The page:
Discretionary trading – Q2 2019 commentary
|Instruments traded||FX spot and CFDs|
|Asset classes||FX, equity indices, commodities, government bonds|
|Investment style||Discretionary (non-systematic), volatility, opportunistic|
|Quarterly return||–15.8% (before fees but after trading costs)|
|Quarter daily return volatility||0.85%|
|Average trades per week||13|
Equities continued their bull market trend – but with a sizeable correction of -7% in May, as per the S&P 500 index. The most important market developments were the renewed trade wars between the US and China – and, briefly, with Mexico – which triggered the May correction. Another dovish turn by central banks was also responsible, as the US Federal Reserve (Fed) pondered insurance cuts and the European Central Bank renewed its Quantitative Easing programme.
Central bank moves were precipitated by a rally in bonds, with market participants pricing for an economic slowdown and below-target inflation.
Currencies continue their rangebound movement, with Fed cuts unable to induce a notable move in the US dollar. Dovish central banks and geopolitical tensions with Iran helped propel a gold rally, which is on the cusp of breaking out from its six-year range.
|Since inception (0.5.01.2011)||9635%|
In a nutshell - right idea, incorrect implementation. Moreover, trading in equity markets was the main driver of negative returns this quarter. The strategy was positioning for a 5-10% correction in April, which proved a month too early and unable to benefit from the decline when it materialised in May.
To explain this, we must consider the strategy style bas been conditioned to 2016-2018 market behavior, a period when downside movement was rapid and catching the event required a quick entry. If the initial movement was missed, the long periods of low volatility – punctuated by rapid movement – meant the best return opportunities were lost. Such behavior was not encountered in May; market movement resembled 2010-2014 behavior with significant intraday noise and countermoves, but trending with persistent targets, which offered a greater window of entry for positions. The result of entering the position by the wrong “playbook” meant a whipsaw on entry and an accumulated loss by the time the position was closed.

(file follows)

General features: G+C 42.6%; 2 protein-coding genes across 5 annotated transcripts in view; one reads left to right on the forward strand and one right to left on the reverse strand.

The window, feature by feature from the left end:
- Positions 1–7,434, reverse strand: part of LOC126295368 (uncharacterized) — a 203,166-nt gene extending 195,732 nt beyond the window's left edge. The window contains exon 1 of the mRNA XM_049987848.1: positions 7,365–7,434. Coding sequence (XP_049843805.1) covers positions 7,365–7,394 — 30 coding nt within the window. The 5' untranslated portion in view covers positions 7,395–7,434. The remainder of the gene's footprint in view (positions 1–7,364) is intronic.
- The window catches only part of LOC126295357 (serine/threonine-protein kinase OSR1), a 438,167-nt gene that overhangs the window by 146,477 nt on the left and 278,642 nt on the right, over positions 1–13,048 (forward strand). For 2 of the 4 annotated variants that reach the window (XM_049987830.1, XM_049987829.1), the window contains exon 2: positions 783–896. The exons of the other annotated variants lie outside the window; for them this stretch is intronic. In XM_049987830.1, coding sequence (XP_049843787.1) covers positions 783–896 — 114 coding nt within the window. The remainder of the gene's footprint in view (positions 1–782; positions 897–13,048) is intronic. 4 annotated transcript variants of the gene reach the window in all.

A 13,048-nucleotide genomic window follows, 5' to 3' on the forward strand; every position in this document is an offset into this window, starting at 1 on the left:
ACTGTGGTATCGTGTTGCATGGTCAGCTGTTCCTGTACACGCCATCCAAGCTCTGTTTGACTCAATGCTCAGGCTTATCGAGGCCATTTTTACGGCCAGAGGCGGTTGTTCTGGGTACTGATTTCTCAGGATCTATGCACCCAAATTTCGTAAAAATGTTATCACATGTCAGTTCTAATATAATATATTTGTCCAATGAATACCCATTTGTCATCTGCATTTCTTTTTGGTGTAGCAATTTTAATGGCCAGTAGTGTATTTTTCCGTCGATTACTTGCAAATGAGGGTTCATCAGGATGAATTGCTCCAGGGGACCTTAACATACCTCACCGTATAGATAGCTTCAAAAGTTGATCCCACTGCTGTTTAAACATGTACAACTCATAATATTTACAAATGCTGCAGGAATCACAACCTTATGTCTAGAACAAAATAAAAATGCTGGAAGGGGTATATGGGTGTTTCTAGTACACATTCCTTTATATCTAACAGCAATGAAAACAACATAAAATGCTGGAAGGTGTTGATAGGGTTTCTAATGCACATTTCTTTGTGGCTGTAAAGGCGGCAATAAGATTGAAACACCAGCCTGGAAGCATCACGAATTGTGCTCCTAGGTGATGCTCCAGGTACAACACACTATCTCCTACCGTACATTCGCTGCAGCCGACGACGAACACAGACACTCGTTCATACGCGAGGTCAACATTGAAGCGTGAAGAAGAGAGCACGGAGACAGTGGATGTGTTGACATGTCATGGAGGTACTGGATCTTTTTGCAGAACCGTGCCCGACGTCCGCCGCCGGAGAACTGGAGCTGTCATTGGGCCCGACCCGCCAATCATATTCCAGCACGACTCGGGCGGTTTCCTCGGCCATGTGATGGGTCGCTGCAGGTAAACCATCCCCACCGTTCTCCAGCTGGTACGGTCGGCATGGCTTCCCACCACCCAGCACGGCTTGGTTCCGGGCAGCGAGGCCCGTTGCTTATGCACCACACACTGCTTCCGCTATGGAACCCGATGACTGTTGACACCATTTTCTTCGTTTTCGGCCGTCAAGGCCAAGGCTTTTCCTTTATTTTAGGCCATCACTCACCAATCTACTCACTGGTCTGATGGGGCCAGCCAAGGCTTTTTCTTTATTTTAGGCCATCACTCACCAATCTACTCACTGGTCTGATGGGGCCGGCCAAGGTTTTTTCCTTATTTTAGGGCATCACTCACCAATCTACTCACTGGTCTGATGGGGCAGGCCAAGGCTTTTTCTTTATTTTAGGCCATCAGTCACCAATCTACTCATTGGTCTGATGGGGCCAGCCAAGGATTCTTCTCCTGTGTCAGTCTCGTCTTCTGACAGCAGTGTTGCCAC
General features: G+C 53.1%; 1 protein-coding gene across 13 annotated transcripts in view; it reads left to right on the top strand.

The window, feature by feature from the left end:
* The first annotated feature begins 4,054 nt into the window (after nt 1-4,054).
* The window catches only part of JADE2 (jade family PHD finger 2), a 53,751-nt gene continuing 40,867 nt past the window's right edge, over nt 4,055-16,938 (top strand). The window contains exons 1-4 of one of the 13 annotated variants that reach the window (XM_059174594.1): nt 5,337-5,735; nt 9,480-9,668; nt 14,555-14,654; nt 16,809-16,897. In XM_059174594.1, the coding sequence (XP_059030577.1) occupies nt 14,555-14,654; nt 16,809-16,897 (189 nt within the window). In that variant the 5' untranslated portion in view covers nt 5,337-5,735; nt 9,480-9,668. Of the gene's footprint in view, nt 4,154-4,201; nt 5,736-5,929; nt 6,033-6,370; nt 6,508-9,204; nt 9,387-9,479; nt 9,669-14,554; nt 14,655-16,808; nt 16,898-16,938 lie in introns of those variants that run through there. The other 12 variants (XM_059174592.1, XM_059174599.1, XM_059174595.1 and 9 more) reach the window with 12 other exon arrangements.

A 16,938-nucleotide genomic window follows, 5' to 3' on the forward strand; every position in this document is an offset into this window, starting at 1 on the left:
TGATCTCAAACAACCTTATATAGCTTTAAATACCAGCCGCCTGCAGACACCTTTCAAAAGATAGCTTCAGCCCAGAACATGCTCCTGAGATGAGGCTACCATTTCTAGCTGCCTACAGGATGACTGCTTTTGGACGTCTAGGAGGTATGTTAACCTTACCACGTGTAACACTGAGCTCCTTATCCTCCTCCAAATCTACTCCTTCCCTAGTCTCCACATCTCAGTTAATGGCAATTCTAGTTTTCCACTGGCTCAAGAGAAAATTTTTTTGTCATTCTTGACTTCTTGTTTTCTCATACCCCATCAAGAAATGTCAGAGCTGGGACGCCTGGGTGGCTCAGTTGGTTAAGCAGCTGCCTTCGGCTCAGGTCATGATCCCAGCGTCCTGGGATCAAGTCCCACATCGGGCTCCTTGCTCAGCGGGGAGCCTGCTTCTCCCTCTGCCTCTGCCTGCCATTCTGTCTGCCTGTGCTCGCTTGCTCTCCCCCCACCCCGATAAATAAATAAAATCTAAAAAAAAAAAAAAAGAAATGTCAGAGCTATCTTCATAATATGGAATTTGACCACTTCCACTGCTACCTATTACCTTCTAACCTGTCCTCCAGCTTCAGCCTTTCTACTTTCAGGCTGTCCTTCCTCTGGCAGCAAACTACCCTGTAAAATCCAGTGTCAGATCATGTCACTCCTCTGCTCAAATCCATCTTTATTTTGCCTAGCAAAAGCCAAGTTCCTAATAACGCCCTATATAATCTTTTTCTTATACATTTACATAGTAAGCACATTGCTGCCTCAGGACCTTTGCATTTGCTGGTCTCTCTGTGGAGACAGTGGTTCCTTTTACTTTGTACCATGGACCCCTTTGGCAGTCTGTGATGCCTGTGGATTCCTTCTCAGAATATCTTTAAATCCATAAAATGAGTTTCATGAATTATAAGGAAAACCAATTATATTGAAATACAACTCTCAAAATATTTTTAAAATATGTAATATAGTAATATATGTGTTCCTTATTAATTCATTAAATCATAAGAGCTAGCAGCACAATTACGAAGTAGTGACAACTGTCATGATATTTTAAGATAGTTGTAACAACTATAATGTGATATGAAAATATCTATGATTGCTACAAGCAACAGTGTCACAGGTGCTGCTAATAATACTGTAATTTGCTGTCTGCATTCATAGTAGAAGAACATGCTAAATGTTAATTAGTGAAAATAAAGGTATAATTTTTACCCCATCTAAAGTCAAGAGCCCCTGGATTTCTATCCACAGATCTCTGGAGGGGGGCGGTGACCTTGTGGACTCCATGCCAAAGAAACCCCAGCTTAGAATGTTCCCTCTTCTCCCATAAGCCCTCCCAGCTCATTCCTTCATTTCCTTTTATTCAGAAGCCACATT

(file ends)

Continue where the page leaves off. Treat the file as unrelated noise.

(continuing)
From a different perspective, the market is headline driven, by unpredictable tweets from Donald Trump or headlines from central banks, for example. More recently, the market reaction to such surprises has become less predictable, for instance contradicting the typically reliable "buy the rumour sell on fact" philosophy.
The strategy manager believes equity, bond and gold markets will present trade opportunities. While the approach to identifying trade ideas remains the same, the trade position process is in a period of transition. Until we see a meaningful rise of volatility in the markets the activity of the strategy will continue to adapt. This represents a transition from the successful methods of the last three years, with a different attitude to trade location and duration. While such a transition may not immediately bear fruit, as in recent months, these scenarios have been experienced before: we remain confident and the strategy’s track record remains impressive.
We look forward to providing further comments, next quarter.